Lean Learning

It first happened in 2010 and then everyday thereafter. Emerging from my Master’s Degree in Adult Learning & Global Change and leaning into social media, I couldn’t connect the dots between 40 pages of a training workbook and 140 characters on Twitter. What troubled me was that I couldn’t un-see it. I still can’t. What troubles me even more is that as workplaces and organizations, for the large part, leaders can’t see it to begin with.

If how we consume information is increasingly lean, why aren’t we Lean Learning?

We spend most of our lives talking about lean bodies and budgets. We’re obsessed with it. We Photoshop and save pennies for it. Yet when it comes to learning, we pack on the details and filler. And then we retweet, repost or simply repeat facts at dinner parties like “Goldfish have greater attention spans than we do today.” GOLDFISH. Think about it – but you won’t be able to for too long because. Yeah. So why are we still elevating excess information when simple is not just sufficient, it’s just right?

It’s Complicated

Exactly, it’s way too complicated. Anything complicated in the workplace is the silent killer of innovation, ideation, and productivity. Yet we celebrate unnecessary details. We applaud terms that exemplify complicated like “matrixed organizations”. Then we use them in job descriptions and hope we get talent that can disrupt the matrix with their novel ideas and velocity. Lean Learning is part of the entrepreneurial DNA. Complicated learning says you don’t want to evolve, that you’ll die fighting for the status quo. This may have been cool in the 80’s or 90’s, and although stonewashed denim, scrunchies and audacious prints are reemerging as fashion trends, complicated will never again be in style.

This is Your Moment

Lean Learning is here to stay. It’s about moments of truth, of thriving, of clarity. Moments that propel entire days of finding meaning at work, of creating value beyond the boundaries of our own imagination limited by company imposed models & frameworks. Today, in the social era of limited time and excess consumption, employees need bite-sized pieces of social and digital knowledge that allow them to learn in a way that fits into their skinny calendar slots. This is how I define Lean Learning. It is being on the go and in the know and at its core are four key elements:


Learner as Hero – Save the day and increase self-efficacy on your own terms.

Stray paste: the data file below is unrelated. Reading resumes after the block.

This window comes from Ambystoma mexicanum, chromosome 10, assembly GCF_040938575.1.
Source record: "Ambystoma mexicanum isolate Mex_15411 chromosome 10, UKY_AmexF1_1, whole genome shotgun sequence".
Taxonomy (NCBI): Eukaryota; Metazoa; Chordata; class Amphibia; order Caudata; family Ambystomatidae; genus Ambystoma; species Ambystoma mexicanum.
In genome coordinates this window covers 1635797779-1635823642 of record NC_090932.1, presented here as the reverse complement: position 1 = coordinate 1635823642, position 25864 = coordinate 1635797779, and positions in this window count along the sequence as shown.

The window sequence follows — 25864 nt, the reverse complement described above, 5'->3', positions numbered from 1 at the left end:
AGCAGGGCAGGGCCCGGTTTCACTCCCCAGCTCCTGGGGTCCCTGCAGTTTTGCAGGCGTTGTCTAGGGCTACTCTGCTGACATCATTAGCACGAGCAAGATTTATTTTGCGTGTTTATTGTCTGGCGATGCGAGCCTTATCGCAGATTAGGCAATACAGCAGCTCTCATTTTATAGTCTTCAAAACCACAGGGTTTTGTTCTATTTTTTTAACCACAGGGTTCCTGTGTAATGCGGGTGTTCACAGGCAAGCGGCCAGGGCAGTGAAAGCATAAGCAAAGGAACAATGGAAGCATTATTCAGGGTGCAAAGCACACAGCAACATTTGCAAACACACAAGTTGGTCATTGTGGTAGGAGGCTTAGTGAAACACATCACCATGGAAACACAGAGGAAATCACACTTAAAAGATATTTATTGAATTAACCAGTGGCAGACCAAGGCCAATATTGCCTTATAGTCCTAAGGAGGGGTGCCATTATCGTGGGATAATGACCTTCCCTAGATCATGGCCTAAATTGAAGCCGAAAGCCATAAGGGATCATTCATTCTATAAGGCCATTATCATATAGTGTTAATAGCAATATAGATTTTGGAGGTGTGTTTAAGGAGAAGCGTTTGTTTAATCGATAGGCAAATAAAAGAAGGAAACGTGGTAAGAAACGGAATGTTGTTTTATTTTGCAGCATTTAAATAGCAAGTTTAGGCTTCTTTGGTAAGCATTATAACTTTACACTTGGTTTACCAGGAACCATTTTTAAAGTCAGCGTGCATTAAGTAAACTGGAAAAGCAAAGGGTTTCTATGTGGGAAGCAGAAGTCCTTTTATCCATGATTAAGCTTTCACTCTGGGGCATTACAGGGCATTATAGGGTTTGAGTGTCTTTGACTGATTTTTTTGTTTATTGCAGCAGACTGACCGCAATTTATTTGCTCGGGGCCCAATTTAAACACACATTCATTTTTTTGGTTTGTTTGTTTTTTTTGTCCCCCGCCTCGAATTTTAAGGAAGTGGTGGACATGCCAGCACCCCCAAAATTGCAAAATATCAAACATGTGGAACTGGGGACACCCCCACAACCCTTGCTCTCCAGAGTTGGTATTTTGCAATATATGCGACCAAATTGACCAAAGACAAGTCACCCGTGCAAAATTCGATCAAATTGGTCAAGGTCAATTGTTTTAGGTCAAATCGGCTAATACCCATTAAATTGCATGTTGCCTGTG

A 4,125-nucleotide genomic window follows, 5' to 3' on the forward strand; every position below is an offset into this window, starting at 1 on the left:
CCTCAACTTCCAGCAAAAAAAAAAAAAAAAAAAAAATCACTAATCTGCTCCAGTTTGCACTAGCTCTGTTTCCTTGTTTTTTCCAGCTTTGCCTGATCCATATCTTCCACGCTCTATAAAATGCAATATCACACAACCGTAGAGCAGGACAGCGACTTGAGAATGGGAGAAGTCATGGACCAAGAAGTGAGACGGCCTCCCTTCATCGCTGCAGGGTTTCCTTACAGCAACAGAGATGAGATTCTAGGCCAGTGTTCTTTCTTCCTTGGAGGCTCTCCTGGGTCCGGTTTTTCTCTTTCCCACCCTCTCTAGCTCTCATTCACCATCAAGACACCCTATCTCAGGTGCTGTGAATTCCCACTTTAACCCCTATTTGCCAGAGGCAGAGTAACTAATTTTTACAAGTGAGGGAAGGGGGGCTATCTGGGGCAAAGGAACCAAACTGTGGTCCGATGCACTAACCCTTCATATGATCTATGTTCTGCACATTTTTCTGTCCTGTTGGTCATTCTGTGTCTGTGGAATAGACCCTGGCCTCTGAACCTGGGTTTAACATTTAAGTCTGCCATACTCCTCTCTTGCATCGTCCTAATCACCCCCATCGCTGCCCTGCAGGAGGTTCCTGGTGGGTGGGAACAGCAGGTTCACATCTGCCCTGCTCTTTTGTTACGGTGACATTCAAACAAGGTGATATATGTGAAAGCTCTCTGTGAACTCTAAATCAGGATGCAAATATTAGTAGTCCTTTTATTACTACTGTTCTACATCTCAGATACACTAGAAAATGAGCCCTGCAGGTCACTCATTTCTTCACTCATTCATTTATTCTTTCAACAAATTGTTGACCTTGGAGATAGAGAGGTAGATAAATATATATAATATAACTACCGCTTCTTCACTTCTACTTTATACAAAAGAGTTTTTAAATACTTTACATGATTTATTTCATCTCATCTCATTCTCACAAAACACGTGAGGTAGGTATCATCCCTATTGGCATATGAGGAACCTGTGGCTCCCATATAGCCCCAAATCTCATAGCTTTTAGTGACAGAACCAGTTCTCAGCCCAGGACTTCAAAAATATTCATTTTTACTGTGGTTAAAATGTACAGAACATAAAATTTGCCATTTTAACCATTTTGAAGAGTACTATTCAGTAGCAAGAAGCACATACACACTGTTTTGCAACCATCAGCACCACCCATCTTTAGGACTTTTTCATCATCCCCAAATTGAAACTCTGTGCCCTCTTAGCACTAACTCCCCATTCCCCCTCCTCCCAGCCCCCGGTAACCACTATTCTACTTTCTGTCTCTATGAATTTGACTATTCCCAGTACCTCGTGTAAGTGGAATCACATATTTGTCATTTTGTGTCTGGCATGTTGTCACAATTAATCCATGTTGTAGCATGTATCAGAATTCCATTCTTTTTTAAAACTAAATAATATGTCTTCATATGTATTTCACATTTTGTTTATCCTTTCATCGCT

Micro Consumption – Learning that is lean and meaningful: short podcasts, 140 characters, 30-second videos, one-pagers, two-liners.

Social as Catalyst – Ideation through curation within and across social, mobile and collaboration technology.

Conscious Disruption – Showing up authentically, being fiercely curious, and raising the game by choice vs. prescriptive design.


Learning must be be lean and meaningful so that we can quickly consume, digest and apply it in real time, in real life to make a real impact on people as well as profit. In the world of work largely guided by an end goal of creating shareholder value, we often forget the need to create human value. Until robots run the world, this matters.

Stay Curious… 

 

Why Learning Should Be Open Source

If knowledge is not open source, we are running a dangerous experiment with the collective intellect of humanity.

 

At times the sound of the rain seemed to be louder than the crescendo of voices inside the coffee shop during the lunch rush; an enlightened irony of my conversation with a colleague about noise. Not the noise we hear with our ears, the one we encounter daily with our eyes and minds when we devour (or attempt to), massive loads of information. Words, ideas, images and infographics are pouring down upon us and we aren’t even protecting ourselves from ignorance with an umbrella of purpose.

 

 

Open-Source Learning

With social media and collaboration technology, ideas can now be analyzed, debated, deconstructed and reconstructed in ways entirely inconceivable in the prior era of elite-only learning. Social technology enables intellectual crowd-sourcing at its best. The validity of an idea in a single classroom is being tested in workplaces and communities in parts of the world where access to the Internet is the only source of formal education. Where disruption is the difference between surviving and thriving. Where being born in a slum means living in an ecosystem of micro-entrepreneurs. If it truly is about who you know, then it’s time to talk about how to get to know those people where they live, work and play. Open-source learning is the meeting of the collective mind.

 

Open-Source Ideas

What good is knowledge if it is only shared in the name of monetization? Are we that greedy to hoard possibilities to ourselves because we cannot in our own simple minds conceive of ways to create additional value? Unfortunately, yes. What’s frightening is that some of the most poorly designed content, curriculum, blog posts command top dollar. Sure, anyone can put pen to paper or connect their words to a keyboard. Writing is easy. Writing for influence is not. This requires you to facilitate expertise through social engagement rather than being the expert as author. The skilful content creator is expert as curator, engager and author. The master communicator is the invisible orchestrator of human engagement with knowledge. This is the single element that separates a ruckus from a symphony.

 

Noise Cancellation

Did you ever think that the spa days, mental health days, vacation in the mountains, digital detox/diets/sabbaticals could be avoided by simply choosing to produce and consume knowledge as it is meant to — in small bite-sized chunks with all the flavour minus the artificial fillers that are hazardous to our mind? I call this Lean Learning.